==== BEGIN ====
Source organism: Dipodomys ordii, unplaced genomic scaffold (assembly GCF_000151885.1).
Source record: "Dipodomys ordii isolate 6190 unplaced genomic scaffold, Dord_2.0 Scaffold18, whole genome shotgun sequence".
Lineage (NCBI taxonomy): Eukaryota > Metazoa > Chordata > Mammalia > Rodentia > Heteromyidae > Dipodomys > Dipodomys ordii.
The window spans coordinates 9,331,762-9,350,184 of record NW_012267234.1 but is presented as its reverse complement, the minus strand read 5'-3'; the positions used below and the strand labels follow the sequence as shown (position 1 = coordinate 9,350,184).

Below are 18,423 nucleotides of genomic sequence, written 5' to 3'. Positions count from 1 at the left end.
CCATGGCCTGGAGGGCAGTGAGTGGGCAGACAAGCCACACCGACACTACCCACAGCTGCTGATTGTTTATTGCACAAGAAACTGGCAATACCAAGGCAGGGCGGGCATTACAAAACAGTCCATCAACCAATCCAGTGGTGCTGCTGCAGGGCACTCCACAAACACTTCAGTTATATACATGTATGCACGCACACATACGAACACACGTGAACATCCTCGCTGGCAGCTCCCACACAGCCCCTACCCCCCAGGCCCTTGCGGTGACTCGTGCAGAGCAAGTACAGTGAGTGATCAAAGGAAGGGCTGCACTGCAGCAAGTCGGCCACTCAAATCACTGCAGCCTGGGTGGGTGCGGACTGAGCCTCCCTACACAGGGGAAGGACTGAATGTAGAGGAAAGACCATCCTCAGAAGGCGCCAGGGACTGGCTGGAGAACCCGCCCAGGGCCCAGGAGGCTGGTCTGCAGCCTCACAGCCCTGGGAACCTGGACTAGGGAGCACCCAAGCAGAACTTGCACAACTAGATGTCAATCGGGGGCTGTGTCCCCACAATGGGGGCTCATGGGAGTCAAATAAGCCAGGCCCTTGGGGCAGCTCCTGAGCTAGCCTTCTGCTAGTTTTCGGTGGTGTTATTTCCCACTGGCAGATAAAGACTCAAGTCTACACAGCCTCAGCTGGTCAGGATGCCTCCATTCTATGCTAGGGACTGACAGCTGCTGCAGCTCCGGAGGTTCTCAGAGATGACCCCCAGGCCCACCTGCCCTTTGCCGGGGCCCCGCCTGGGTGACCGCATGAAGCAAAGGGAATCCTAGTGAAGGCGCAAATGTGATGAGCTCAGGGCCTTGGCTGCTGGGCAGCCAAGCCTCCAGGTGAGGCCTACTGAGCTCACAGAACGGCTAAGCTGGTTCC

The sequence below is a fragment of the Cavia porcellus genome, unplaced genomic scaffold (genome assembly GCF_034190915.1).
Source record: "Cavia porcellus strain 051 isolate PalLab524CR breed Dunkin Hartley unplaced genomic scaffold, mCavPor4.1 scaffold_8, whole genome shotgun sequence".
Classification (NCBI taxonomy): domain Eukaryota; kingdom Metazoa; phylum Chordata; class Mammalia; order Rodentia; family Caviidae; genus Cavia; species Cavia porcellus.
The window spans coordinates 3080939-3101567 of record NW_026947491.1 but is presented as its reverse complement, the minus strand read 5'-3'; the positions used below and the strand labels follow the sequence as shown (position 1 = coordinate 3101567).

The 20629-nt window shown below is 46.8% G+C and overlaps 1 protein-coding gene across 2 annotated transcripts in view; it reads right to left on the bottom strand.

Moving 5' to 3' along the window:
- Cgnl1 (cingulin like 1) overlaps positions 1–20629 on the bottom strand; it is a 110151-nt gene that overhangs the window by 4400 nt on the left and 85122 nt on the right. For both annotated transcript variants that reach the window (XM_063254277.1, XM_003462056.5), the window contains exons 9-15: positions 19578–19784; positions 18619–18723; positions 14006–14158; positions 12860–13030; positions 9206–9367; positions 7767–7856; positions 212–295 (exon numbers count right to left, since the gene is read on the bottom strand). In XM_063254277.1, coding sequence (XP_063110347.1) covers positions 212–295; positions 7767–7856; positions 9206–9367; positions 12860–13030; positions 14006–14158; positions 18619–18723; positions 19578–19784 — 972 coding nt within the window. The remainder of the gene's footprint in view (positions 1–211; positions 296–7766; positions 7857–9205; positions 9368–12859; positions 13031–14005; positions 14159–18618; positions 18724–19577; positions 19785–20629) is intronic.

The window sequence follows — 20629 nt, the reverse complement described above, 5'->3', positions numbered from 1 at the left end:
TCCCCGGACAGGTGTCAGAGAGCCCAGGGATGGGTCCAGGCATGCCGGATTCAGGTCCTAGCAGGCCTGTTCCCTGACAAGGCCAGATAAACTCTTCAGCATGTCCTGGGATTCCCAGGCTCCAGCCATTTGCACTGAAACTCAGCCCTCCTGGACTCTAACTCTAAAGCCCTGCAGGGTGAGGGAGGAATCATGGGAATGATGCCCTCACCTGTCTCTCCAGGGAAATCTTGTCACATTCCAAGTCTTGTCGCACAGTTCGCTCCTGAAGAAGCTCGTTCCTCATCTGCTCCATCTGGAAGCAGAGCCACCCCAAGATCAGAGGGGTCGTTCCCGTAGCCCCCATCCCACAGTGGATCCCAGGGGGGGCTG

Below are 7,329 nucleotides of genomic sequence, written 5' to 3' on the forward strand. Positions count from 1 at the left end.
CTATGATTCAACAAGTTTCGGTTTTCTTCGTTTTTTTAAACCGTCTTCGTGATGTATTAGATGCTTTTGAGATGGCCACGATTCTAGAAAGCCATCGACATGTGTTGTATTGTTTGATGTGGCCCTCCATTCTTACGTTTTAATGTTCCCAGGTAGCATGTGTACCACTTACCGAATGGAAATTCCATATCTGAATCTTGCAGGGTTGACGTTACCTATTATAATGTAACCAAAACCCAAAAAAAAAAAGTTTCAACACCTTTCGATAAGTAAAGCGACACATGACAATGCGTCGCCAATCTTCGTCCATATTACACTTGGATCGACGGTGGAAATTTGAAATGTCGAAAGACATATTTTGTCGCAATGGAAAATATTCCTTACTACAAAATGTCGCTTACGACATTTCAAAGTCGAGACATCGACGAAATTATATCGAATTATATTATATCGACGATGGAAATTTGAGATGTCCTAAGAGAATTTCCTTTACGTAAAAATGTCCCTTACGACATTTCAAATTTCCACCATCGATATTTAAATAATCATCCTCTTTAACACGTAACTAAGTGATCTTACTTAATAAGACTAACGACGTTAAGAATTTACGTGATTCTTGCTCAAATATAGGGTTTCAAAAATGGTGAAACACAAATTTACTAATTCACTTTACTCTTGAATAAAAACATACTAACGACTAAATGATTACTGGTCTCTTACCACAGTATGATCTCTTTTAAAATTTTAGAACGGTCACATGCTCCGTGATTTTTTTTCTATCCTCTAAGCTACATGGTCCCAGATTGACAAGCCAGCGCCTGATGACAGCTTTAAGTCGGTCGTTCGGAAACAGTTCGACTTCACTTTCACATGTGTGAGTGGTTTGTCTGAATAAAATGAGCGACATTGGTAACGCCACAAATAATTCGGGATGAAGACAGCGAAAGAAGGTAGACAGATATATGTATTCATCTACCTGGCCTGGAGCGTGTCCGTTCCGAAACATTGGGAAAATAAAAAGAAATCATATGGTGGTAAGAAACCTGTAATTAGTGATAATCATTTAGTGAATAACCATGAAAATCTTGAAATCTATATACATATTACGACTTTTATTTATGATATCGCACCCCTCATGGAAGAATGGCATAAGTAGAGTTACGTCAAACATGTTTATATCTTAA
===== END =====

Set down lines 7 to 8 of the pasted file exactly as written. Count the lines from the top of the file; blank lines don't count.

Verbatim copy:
The sequence below is a fragment of the Cavia porcellus genome, unplaced genomic scaffold (genome assembly GCF_034190915.1).
Source record: "Cavia porcellus strain 051 isolate PalLab524CR breed Dunkin Hartley unplaced genomic scaffold, mCavPor4.1 scaffold_8, whole genome shotgun sequence".